With the rapid innovation in technology, it’s not uncommon to hear tips about how you can protect your financial security. However, online isn’t the only place you should be on the lookout to safeguard your finances. In fact, standard mail poses its own risks, especially in the form of check fraud.
Here are 3 tips courtesy of the Wisconsin Bankers Association:
- Utilize mobile banking as much as you can. Many banks have online banking or mobile apps available to customers. Therefore, transferring money between accounts, checking balances, and more can be achieved from your home computer or smart phone. Most utility bills, loan payments, medical bills, and other expenses can be paid online. Just make sure the page is a secure, legitimate website. Even sending money for a birthday or graduation can be done through popular payment apps instead of sending a check in the mail.
- When utilizing the U.S. Post Office’s blue collection box receptacles, drop off your mail as close as possible to the listed collection time. Keys to these receptacles have been stolen or compromised, and this is an easy way for fraudsters to sift through a large quantity of mail quickly. After sending a check in the mail, follow up with the recipients to confirm the envelope was received and keep a close eye on your statements to verify the correct person deposited the funds and the payee name was not “washed” and replaced with another name.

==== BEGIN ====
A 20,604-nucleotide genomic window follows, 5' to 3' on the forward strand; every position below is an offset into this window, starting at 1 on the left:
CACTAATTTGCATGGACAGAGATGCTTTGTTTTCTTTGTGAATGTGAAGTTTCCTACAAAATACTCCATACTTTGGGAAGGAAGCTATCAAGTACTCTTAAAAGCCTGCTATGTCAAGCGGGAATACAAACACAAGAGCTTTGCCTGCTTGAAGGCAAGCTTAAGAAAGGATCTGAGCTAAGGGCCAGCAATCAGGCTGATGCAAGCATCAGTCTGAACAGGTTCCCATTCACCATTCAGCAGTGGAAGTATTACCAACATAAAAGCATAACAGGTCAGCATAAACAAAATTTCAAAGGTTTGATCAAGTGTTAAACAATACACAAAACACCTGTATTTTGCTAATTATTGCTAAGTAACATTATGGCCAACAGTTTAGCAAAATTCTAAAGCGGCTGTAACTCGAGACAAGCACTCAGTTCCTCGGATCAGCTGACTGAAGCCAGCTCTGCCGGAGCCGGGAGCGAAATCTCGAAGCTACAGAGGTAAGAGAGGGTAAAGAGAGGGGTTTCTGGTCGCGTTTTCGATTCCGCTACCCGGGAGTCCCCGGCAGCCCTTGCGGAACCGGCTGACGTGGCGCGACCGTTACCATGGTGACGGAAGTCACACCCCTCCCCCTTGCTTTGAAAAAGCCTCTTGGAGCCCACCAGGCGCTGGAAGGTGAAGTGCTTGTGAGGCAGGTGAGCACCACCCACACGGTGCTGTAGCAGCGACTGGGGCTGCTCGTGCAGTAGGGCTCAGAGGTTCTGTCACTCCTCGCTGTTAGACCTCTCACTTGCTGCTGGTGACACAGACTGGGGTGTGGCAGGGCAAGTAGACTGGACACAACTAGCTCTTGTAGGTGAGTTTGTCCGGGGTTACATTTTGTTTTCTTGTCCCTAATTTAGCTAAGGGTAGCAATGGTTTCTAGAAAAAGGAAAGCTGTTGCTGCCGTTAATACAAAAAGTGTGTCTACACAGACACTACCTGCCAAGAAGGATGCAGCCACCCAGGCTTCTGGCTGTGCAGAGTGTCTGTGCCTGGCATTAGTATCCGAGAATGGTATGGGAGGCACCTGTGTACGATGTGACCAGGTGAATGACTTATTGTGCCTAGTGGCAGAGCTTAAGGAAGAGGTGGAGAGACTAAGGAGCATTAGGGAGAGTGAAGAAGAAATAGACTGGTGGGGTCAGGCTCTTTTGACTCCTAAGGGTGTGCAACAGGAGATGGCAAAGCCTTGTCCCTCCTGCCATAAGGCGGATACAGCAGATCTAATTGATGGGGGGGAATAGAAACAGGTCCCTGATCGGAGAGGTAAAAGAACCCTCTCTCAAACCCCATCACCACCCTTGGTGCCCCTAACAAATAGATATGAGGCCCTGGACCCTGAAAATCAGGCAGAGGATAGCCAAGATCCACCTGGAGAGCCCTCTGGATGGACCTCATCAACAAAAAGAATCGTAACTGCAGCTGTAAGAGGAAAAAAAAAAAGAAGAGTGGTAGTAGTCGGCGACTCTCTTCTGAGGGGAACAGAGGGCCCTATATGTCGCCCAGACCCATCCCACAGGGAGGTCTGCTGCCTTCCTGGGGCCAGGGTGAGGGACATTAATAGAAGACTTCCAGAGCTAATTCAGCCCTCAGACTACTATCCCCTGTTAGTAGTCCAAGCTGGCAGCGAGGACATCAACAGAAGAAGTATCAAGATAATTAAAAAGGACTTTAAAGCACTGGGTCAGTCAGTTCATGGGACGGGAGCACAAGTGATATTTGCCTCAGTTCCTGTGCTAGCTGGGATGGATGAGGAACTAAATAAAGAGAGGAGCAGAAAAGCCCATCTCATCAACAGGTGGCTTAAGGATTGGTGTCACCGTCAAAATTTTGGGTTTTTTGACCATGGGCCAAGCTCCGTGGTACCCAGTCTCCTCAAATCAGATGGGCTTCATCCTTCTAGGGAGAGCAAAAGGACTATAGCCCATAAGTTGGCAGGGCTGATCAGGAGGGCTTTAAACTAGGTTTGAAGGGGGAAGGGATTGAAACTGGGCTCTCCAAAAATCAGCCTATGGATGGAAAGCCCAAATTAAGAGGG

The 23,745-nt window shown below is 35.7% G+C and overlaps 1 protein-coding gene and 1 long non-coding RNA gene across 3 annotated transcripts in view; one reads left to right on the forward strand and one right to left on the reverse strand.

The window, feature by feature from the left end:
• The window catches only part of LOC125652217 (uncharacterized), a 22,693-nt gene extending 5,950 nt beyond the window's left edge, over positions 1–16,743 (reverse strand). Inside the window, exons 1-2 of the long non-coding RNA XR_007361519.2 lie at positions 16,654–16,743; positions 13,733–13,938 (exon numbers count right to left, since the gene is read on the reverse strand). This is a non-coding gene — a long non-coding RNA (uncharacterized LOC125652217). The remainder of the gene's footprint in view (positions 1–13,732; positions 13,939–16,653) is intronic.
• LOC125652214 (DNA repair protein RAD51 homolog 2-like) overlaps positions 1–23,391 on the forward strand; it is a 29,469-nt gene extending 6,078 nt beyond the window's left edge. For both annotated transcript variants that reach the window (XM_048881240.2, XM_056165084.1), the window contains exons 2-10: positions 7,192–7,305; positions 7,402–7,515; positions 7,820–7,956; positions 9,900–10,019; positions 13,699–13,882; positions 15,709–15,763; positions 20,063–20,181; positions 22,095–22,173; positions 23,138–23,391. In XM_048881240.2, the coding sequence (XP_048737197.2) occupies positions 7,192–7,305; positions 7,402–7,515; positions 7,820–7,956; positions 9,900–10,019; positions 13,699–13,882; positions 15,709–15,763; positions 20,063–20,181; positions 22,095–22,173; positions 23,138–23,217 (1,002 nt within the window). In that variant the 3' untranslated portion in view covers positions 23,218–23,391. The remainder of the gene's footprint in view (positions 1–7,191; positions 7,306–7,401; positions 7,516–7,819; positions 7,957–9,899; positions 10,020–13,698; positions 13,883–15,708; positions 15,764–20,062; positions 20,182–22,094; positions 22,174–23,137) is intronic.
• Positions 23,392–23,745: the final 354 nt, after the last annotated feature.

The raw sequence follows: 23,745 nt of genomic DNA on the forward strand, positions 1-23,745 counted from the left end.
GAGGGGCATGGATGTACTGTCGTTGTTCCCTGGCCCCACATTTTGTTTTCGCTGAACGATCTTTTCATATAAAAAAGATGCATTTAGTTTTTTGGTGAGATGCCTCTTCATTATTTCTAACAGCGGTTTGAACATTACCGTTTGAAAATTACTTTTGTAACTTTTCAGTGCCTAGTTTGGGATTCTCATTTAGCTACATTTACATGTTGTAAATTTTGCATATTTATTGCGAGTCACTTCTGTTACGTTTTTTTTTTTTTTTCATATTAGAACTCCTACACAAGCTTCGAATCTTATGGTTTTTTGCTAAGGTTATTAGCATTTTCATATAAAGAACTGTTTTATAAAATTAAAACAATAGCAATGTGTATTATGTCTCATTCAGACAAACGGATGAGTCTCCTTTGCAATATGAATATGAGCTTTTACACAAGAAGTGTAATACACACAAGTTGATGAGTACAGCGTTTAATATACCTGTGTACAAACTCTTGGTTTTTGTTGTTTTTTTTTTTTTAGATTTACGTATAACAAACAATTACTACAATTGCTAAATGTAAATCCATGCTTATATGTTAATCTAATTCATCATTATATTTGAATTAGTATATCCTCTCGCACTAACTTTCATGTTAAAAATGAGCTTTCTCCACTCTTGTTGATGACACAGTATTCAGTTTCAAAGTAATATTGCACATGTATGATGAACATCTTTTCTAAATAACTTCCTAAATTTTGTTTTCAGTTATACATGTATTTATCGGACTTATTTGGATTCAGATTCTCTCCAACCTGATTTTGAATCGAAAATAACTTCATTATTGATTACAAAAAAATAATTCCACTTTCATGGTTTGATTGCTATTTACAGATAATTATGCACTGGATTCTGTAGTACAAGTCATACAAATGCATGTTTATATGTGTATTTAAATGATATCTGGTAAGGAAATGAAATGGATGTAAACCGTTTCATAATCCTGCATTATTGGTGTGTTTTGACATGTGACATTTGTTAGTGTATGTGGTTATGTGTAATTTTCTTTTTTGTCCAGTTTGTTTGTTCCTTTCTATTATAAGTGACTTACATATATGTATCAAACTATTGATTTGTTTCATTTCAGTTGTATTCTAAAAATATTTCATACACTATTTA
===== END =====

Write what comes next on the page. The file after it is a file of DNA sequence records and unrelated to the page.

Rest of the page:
- Go directly to a U.S. Post Office or your bank’s local branch when you want to make sure funds or private information are handled securely. Fraudsters are becoming more and more sophisticated with every technology advancement. Making an extra trip to hand your mail or a check directly to a bank or USPS staff member could be the most secure way to handle your money and private information. In a world where convenience can come at a price, sometimes there is nothing more valuable than your peace of mind.
Originally published by the Wisconsin Bankers Association.